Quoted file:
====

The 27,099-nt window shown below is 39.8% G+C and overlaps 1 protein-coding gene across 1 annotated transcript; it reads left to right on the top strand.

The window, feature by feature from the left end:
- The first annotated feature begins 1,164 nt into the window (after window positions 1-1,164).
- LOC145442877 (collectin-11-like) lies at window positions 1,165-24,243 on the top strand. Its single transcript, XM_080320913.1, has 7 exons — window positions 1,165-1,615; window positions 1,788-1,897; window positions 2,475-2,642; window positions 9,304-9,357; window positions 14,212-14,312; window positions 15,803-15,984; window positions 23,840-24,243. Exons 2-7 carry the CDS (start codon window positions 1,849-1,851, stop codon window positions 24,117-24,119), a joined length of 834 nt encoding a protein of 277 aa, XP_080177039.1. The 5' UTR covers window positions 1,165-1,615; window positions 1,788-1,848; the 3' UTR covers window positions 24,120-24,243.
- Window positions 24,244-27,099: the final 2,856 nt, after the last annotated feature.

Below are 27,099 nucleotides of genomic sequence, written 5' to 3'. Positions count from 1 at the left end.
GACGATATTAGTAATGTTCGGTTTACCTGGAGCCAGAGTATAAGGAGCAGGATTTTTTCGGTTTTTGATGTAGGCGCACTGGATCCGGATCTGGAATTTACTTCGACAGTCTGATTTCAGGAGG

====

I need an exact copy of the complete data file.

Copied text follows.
The 27,099-nt window shown below is 39.8% G+C and overlaps 1 protein-coding gene across 1 annotated transcript; it reads left to right on the top strand.

The window, feature by feature from the left end:
- The first annotated feature begins 1,164 nt into the window (after window positions 1-1,164).
- LOC145442877 (collectin-11-like) lies at window positions 1,165-24,243 on the top strand. Its single transcript, XM_080320913.1, has 7 exons — window positions 1,165-1,615; window positions 1,788-1,897; window positions 2,475-2,642; window positions 9,304-9,357; window positions 14,212-14,312; window positions 15,803-15,984; window positions 23,840-24,243. Exons 2-7 carry the CDS (start codon window positions 1,849-1,851, stop codon window positions 24,117-24,119), a joined length of 834 nt encoding a protein of 277 aa, XP_080177039.1. The 5' UTR covers window positions 1,165-1,615; window positions 1,788-1,848; the 3' UTR covers window positions 24,120-24,243.
- Window positions 24,244-27,099: the final 2,856 nt, after the last annotated feature.

Below are 27,099 nucleotides of genomic sequence, written 5' to 3'. Positions count from 1 at the left end.
GACGATATTAGTAATGTTCGGTTTACCTGGAGCCAGAGTATAAGGAGCAGGATTTTTTCGGTTTTTGATGTAGGCGCACTGGATCCGGATCTGGAATTTACTTCGACAGTCTGATTTCAGGAGG